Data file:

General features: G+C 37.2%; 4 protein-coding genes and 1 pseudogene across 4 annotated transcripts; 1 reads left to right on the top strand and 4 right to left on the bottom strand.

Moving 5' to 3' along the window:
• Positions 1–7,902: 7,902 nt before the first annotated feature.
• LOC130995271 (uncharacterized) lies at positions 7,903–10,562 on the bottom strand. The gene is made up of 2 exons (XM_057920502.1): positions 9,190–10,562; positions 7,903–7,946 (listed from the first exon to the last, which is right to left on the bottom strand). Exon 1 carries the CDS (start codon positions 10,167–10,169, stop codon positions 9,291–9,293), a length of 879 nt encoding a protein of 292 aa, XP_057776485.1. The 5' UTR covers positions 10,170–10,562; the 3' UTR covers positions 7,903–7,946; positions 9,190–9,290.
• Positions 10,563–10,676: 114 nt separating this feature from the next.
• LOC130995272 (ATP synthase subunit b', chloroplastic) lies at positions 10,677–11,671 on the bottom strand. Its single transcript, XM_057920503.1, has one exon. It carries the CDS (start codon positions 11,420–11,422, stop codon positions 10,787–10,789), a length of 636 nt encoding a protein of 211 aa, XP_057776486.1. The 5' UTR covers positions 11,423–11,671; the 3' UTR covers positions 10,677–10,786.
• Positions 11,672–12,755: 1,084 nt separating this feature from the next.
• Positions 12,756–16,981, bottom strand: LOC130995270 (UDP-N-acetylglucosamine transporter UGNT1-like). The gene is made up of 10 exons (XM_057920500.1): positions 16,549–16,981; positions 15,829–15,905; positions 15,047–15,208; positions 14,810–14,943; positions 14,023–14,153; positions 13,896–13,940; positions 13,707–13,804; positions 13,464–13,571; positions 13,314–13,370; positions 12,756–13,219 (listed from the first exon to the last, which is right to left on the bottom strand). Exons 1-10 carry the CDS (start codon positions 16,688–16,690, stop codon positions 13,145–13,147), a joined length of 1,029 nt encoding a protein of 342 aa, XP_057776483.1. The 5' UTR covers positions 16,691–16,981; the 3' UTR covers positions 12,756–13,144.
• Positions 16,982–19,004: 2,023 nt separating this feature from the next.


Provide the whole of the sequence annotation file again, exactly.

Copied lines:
General features: G+C 37.2%; 4 protein-coding genes and 1 pseudogene across 4 annotated transcripts; 1 reads left to right on the top strand and 4 right to left on the bottom strand.

Moving 5' to 3' along the window:
• Positions 1–7,902: 7,902 nt before the first annotated feature.
• LOC130995271 (uncharacterized) lies at positions 7,903–10,562 on the bottom strand. The gene is made up of 2 exons (XM_057920502.1): positions 9,190–10,562; positions 7,903–7,946 (listed from the first exon to the last, which is right to left on the bottom strand). Exon 1 carries the CDS (start codon positions 10,167–10,169, stop codon positions 9,291–9,293), a length of 879 nt encoding a protein of 292 aa, XP_057776485.1. The 5' UTR covers positions 10,170–10,562; the 3' UTR covers positions 7,903–7,946; positions 9,190–9,290.
• Positions 10,563–10,676: 114 nt separating this feature from the next.
• LOC130995272 (ATP synthase subunit b', chloroplastic) lies at positions 10,677–11,671 on the bottom strand. Its single transcript, XM_057920503.1, has one exon. It carries the CDS (start codon positions 11,420–11,422, stop codon positions 10,787–10,789), a length of 636 nt encoding a protein of 211 aa, XP_057776486.1. The 5' UTR covers positions 11,423–11,671; the 3' UTR covers positions 10,677–10,786.
• Positions 11,672–12,755: 1,084 nt separating this feature from the next.
• Positions 12,756–16,981, bottom strand: LOC130995270 (UDP-N-acetylglucosamine transporter UGNT1-like). The gene is made up of 10 exons (XM_057920500.1): positions 16,549–16,981; positions 15,829–15,905; positions 15,047–15,208; positions 14,810–14,943; positions 14,023–14,153; positions 13,896–13,940; positions 13,707–13,804; positions 13,464–13,571; positions 13,314–13,370; positions 12,756–13,219 (listed from the first exon to the last, which is right to left on the bottom strand). Exons 1-10 carry the CDS (start codon positions 16,688–16,690, stop codon positions 13,145–13,147), a joined length of 1,029 nt encoding a protein of 342 aa, XP_057776483.1. The 5' UTR covers positions 16,691–16,981; the 3' UTR covers positions 12,756–13,144.
• Positions 16,982–19,004: 2,023 nt separating this feature from the next.